Reflective writing: Factors that influence the successful transition of nursing students entering into their second semester of a RN-ABSN program

Debra R. Wallace


Objective: Identify factors influencing the successful transition of nursing students entering into their second semester of a RN-ABSN program.

Background: Newly graduate registered nurses (RNs) are able to enter practice within weeks of graduation as fully licensed RNs. An inadvertent effect of this transition is placing new graduates into an environment that demands safe, effective and quality care. Identifying factors that influence the successful transition of nursing students entering into the second semester of an ABSN (Accelerated Bachelor of Science Nursing) program sets off ones actions, increases awareness and understanding, and promotes the development of personal experiences by means of reflective journaling. Reflective journal rubrics (personal narrative of storytelling) help to fortify the successful transformation to practice by allowing self-reflection and encourage the reconceptualization of the problem situations. Reflective journals illuminate performance expectancies and can diminish misperceptions around role. The reflective journal rubric for assessing RN performance, focused on reflective writing. The tool was developed using the modified version of written exercises by Freshwater, Taylor and Sherwood for active learning concepts used in the classroom. Reflective journaling incorporates the application of concepts and leads to increase mastery and retention of content. Additionally, it identifies important themes and offers opportunities for students to discuss essential topics for a smooth transition into their first and second semester.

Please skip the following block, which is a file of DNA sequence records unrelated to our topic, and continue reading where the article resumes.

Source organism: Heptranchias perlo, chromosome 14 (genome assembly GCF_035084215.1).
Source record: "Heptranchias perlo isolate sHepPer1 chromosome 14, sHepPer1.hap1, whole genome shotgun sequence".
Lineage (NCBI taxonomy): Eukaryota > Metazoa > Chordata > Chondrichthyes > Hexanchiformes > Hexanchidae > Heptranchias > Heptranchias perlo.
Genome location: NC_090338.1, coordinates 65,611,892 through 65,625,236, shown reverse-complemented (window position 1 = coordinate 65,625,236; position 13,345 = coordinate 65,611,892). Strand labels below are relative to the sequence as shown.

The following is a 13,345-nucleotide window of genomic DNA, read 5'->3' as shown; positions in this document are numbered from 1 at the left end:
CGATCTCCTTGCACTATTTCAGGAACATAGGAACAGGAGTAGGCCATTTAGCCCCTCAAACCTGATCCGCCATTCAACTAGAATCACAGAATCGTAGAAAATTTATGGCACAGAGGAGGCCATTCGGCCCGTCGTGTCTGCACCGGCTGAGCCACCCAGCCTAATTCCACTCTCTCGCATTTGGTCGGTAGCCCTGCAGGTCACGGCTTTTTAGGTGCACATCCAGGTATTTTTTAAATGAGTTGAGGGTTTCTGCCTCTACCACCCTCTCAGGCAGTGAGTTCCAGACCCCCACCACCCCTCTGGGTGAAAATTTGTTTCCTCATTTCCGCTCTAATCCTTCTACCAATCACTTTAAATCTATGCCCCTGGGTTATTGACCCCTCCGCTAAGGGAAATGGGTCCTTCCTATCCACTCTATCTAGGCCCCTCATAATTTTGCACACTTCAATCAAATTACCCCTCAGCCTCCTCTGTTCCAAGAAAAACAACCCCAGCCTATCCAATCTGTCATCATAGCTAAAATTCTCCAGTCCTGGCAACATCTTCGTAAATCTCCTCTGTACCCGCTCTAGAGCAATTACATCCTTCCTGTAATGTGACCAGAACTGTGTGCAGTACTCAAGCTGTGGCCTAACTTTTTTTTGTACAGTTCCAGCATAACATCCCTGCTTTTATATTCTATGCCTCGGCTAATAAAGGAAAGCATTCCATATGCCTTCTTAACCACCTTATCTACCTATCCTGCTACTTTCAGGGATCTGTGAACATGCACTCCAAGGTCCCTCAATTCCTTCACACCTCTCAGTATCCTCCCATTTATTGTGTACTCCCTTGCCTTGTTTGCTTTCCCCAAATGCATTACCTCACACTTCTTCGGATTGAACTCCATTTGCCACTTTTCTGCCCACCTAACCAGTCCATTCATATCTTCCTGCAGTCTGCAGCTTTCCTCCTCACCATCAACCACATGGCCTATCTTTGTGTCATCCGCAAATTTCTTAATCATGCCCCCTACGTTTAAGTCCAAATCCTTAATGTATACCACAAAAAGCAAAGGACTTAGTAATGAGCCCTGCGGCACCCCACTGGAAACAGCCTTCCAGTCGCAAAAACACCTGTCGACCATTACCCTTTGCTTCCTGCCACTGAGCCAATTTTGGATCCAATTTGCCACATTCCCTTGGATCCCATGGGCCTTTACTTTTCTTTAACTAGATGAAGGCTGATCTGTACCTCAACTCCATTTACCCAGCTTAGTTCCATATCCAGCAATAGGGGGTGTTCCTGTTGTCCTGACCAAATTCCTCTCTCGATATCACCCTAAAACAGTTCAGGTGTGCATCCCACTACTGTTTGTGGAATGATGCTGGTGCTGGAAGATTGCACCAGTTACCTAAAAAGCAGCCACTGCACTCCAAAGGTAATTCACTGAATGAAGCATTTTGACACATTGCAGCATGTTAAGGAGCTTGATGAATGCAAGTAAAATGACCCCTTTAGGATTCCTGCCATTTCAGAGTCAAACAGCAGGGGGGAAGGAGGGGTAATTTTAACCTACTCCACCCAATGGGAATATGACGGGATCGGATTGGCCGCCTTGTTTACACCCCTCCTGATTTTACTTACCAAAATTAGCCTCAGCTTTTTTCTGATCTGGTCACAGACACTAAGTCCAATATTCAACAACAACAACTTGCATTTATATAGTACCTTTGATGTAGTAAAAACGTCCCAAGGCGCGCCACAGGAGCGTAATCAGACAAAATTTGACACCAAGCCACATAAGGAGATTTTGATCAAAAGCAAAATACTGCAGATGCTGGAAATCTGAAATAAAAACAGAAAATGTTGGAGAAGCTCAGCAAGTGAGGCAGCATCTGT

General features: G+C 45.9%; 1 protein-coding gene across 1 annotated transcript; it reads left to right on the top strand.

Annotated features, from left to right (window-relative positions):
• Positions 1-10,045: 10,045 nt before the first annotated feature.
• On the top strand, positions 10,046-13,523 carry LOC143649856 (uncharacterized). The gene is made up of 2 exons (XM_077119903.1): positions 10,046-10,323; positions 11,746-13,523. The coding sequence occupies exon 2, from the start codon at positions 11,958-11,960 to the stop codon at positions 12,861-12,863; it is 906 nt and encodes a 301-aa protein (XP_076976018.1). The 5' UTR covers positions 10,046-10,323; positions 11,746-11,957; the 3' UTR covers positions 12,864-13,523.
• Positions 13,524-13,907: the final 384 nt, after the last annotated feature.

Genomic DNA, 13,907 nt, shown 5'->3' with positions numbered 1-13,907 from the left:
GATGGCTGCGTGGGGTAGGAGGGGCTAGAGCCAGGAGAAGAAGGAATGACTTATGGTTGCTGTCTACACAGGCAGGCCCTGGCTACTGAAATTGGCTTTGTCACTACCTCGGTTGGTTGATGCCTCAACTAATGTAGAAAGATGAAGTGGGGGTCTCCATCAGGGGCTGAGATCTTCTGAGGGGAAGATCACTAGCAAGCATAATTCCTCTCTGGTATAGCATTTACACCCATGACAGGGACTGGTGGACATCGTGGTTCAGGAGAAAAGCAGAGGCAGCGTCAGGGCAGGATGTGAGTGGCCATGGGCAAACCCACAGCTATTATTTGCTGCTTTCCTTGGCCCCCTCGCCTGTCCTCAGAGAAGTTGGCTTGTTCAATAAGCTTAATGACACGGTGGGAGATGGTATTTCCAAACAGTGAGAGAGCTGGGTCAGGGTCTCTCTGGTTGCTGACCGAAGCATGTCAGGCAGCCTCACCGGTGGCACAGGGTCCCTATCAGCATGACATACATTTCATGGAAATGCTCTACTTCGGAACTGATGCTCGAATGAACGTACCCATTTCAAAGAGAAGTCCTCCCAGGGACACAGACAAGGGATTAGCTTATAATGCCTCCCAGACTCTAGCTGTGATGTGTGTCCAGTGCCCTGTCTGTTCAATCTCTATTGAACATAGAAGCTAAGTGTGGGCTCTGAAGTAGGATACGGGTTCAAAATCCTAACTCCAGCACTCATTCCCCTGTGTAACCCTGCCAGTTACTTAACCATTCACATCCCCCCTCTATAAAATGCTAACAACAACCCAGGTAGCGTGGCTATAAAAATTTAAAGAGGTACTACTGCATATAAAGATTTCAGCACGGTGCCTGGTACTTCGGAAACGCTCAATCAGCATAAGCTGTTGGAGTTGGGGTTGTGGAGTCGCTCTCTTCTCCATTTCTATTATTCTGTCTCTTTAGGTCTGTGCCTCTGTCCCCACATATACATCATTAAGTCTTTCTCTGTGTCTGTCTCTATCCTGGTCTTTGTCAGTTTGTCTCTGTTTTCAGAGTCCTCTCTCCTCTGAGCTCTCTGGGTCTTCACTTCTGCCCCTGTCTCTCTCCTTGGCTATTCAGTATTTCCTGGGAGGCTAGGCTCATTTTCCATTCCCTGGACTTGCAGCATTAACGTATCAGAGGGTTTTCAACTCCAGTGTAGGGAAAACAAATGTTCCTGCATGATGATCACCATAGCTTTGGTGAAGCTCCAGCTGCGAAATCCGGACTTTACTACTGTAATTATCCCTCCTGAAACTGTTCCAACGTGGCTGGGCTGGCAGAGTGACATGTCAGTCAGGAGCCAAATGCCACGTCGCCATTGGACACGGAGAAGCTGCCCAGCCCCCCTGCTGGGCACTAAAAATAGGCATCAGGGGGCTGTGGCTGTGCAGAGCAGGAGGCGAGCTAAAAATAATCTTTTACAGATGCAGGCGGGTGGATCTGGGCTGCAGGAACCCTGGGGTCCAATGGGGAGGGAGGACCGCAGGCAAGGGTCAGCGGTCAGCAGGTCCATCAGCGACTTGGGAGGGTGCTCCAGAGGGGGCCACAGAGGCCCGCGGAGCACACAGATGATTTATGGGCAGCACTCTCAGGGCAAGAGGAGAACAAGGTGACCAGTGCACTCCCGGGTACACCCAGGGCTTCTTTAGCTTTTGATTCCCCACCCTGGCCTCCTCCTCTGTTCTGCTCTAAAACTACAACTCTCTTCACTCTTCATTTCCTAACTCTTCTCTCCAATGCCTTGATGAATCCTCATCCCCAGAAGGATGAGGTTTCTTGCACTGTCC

Methodology: A group of seventeen ABSN students in the second semester medical surgical clinical were required to participate in the reflective journaling at the beginning and end of their experiences in training as a part of their preparation for a clinical rotation. Nurse educators, read the reflective journals to gain insight into the participants’ experience and then coded to highlighted themes. The journals were evaluated with the reflective practices of Freshwater, Taylor and Sherwood who have proposed the use of the term “art” pertinent in the context of reflective journaling in nursing. Qualitative content analysis was deemed complete when agreement was reached regarding major themes. Dependability was achieved by the researchers using the participants’ own words to support the themes and conclusions.

Data Collection: IRB approval was obtained. 17 students participated in the study and identifying themes from approximately 17 students over the past 2 years. The self-reflection rubric contained open-ended, short write-in items. Responses were anonymous. No names, email addresses, nor computer IP addresses were collected.

Results: Seventeen journals were analyzed. Students are using critical reflection to improve practice, especially with respect to Freshwaters statement ‘thinking about thinking’. The key outcomes indicated that reflective journals assist students to focus on their clinical learning during the coaching point. These following themes emerged: my preceptor was knowledgeable about nursing practice, therapeutic touch, confidence level, prioritization of patient care, caring, communication, six rights of medication administration, holistic approach and skills.

Conclusions: This study heightens most discussions on the use of reflective journals validating previous information defined in the literature with the advantages of utilizing journals in terms of fostering and stimulating reflection type to enhance first-hand learning in the nursing student’s clinical practice.

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Journal of Nursing Education and Practice

ISSN 1925-4040 (Print)   ISSN 1925-4059 (Online)

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